The 14th FYP sets the goal of achieving “common prosperity”, i.e., reduce inequality. Similar to the US, Chinese consumer-facing internet platform companies also significantly gained during the pandemic (when the overall GDP growth slowed from 6% to 2.3% with increased unemployment rate), with further increased revenues and market shares. Therefore, targeting the platform companies seems to be in line with the overall policy goal.
Moreover, another key target in the 14th FYP is to achieve self-sufficiency in key technology areas. This target was set given the 2018 US-China trade war and the persistent tension (especially the sanction imposed by the US on key tech imports by China). For China, having a large population that online shopping, ordering deliveries, and playing games every day probably will not help the country counter such challenges from the US.
To develop the key technology sectors (such as semiconductors), huge capital investments are needed. However, before the regulatory crackdown on platform companies, private sector capital had little incentive to move from the high-profit internet companies to the more risky, heavy capital hard tech sectors.
That said, due to the fast growth over the past decade, these internet platform companies now contribute to around 30% of GDP (according to government statistics). A significant downturn in the fundamentals of these companies will inevitably affect GDP growth. Given the currently already struggling recovery momentum, we expect regulation to stabilize going forward.
Previous regulatory tightening of the anti-corruption campaign and video game crackdown led to a 50% decline in share prices of leading companies such as Maotai and Tencent (Exhibit 3). However, both managed to recover after 2-3 years, with an annualized return of around 30% from the trough. Valuations had a harder hit than fundamentals (gross margin remained stable EPS growth declined but remain positive).
In sum, as long as the regulation does not completely “destroy” a sector (which it cannot afford now, given the significantly moderated growth), share prices should be able to recover as the regulatory concerns gradually ease.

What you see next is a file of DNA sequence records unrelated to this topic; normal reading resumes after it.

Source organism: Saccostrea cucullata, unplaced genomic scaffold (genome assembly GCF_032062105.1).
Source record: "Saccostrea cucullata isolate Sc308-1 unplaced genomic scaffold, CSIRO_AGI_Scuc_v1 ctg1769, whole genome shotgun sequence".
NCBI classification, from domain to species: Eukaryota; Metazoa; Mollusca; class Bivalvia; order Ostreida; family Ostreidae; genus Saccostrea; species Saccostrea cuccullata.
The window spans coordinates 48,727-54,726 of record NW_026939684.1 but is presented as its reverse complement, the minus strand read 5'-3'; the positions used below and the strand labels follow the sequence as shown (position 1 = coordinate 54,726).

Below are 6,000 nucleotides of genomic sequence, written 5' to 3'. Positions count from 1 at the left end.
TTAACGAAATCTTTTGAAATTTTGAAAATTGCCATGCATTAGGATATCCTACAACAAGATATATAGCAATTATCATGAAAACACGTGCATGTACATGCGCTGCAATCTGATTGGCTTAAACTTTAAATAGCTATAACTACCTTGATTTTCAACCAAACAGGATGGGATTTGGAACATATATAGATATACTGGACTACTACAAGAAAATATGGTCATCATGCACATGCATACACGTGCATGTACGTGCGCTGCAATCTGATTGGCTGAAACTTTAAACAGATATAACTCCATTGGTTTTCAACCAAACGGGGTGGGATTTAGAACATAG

Given the increased regulatory risks, should we avoid Chinese assets? We could, and whether avoid or not highly depend on investors preference.
However, in general, we prefer not to neglect China’s growth opportunity solely based on the recent episode of the regulatory movement.
BBATX (Baidu, Bilibili, Alibaba, Tencent, and Xiaomi) The Chinese equivalent of FAANG have been persistently outperforming their US counterparts from 2010 to 2018. The trade war only led to a slight underperformance of the BBATX, which returned to outperformance in 2H2020, until the regulatory crackdown (Exhibit 4).
Besides, the Chinese stock market have gone through many massive booms and busts, but the economic impact has been negligible. As long as the economy continues to grow at a relatively high rate, new investment opportunities should continue to emerge (Exhibit 5).
Finally, although fierce, China is not cracking down on all of its technology companies. Huawei, for example, still seems to enjoy the government’s full backing. The government is also trying hard to create a world-class domestic semiconductor industry, throwing huge amounts of money at even the most speculative startups. Other sectors such as AI, Cloud, green technology, high-end manufacturing sectors, and local consumer brands are also with solid government support. Stock prices of selected companies in these sectors have stayed close to their historical highs (Exhibit 6).
Sources: Bloomberg, Hurun Research Institute, JP Morgan Research, US Department of Justice, US Antitrust Division and Federal Trade Commission and CIGP Estimates.